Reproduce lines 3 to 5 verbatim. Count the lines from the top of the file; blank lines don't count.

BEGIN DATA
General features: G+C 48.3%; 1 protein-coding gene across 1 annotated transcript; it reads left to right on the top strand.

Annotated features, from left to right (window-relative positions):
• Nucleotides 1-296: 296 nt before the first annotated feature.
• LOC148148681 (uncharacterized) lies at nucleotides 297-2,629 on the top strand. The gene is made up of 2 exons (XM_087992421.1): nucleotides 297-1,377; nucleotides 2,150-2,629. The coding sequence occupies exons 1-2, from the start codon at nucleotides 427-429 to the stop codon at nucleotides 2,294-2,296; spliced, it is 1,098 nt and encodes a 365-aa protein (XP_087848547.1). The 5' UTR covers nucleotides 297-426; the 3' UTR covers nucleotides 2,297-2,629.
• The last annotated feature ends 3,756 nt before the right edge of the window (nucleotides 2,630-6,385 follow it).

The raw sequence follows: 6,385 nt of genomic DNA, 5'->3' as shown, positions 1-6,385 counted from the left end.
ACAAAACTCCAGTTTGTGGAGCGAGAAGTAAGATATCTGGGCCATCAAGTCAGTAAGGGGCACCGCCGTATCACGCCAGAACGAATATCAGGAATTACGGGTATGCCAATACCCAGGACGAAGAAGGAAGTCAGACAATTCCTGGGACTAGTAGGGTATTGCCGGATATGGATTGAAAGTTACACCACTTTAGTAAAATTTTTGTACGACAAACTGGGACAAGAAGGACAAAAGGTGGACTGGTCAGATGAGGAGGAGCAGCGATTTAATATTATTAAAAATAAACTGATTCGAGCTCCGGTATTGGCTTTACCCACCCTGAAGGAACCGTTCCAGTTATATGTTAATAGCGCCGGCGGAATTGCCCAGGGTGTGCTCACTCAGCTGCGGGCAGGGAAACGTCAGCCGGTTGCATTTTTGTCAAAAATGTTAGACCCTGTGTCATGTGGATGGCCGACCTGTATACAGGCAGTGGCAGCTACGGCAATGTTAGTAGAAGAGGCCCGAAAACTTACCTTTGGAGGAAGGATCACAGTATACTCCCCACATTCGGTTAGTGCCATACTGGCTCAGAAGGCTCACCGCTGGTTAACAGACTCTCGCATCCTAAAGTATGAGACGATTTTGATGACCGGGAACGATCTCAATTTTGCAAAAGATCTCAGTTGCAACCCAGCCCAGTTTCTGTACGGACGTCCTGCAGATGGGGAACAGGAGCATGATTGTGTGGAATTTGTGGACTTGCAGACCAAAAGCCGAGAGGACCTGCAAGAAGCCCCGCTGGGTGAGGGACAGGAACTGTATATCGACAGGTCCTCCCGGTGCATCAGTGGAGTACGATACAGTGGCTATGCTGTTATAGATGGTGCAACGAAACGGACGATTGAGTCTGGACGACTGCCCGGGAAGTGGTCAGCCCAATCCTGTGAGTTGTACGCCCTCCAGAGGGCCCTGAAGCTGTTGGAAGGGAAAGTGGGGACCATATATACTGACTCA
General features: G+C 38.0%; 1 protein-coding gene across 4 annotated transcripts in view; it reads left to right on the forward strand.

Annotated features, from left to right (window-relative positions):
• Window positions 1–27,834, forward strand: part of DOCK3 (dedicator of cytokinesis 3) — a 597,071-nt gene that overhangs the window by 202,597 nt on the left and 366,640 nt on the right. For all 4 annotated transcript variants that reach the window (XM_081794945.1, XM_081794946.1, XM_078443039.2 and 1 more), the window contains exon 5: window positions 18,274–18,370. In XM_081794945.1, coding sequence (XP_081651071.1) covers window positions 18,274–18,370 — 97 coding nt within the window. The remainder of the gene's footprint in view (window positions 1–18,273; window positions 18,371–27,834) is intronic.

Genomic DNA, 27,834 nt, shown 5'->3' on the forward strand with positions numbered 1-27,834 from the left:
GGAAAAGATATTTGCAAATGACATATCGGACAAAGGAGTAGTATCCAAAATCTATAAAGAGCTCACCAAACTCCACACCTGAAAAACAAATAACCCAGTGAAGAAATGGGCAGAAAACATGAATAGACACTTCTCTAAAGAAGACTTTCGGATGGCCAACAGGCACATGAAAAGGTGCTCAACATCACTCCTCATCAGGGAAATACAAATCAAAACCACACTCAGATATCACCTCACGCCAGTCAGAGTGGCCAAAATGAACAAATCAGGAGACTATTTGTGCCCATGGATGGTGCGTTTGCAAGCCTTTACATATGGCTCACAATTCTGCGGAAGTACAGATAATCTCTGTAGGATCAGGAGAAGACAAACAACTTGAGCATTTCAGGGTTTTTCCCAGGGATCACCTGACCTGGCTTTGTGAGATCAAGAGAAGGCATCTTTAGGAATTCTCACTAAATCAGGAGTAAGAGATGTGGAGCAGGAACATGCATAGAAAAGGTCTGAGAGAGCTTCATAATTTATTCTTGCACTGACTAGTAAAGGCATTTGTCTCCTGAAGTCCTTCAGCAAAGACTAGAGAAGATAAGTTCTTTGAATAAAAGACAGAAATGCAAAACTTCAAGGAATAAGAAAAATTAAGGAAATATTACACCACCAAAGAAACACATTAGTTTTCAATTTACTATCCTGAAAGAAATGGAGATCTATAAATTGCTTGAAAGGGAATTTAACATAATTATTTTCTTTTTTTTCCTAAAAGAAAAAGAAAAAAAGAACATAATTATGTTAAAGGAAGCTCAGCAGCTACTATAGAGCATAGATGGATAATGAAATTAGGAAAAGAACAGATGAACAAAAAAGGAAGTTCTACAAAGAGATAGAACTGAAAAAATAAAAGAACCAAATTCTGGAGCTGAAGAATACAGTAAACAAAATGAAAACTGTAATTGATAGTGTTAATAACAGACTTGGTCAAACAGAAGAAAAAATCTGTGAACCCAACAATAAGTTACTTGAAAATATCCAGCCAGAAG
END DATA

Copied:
• Nucleotides 1-296: 296 nt before the first annotated feature.
• LOC148148681 (uncharacterized) lies at nucleotides 297-2,629 on the top strand. The gene is made up of 2 exons (XM_087992421.1): nucleotides 297-1,377; nucleotides 2,150-2,629. The coding sequence occupies exons 1-2, from the start codon at nucleotides 427-429 to the stop codon at nucleotides 2,294-2,296; spliced, it is 1,098 nt and encodes a 365-aa protein (XP_087848547.1). The 5' UTR covers nucleotides 297-426; the 3' UTR covers nucleotides 2,297-2,629.
• The last annotated feature ends 3,756 nt before the right edge of the window (nucleotides 2,630-6,385 follow it).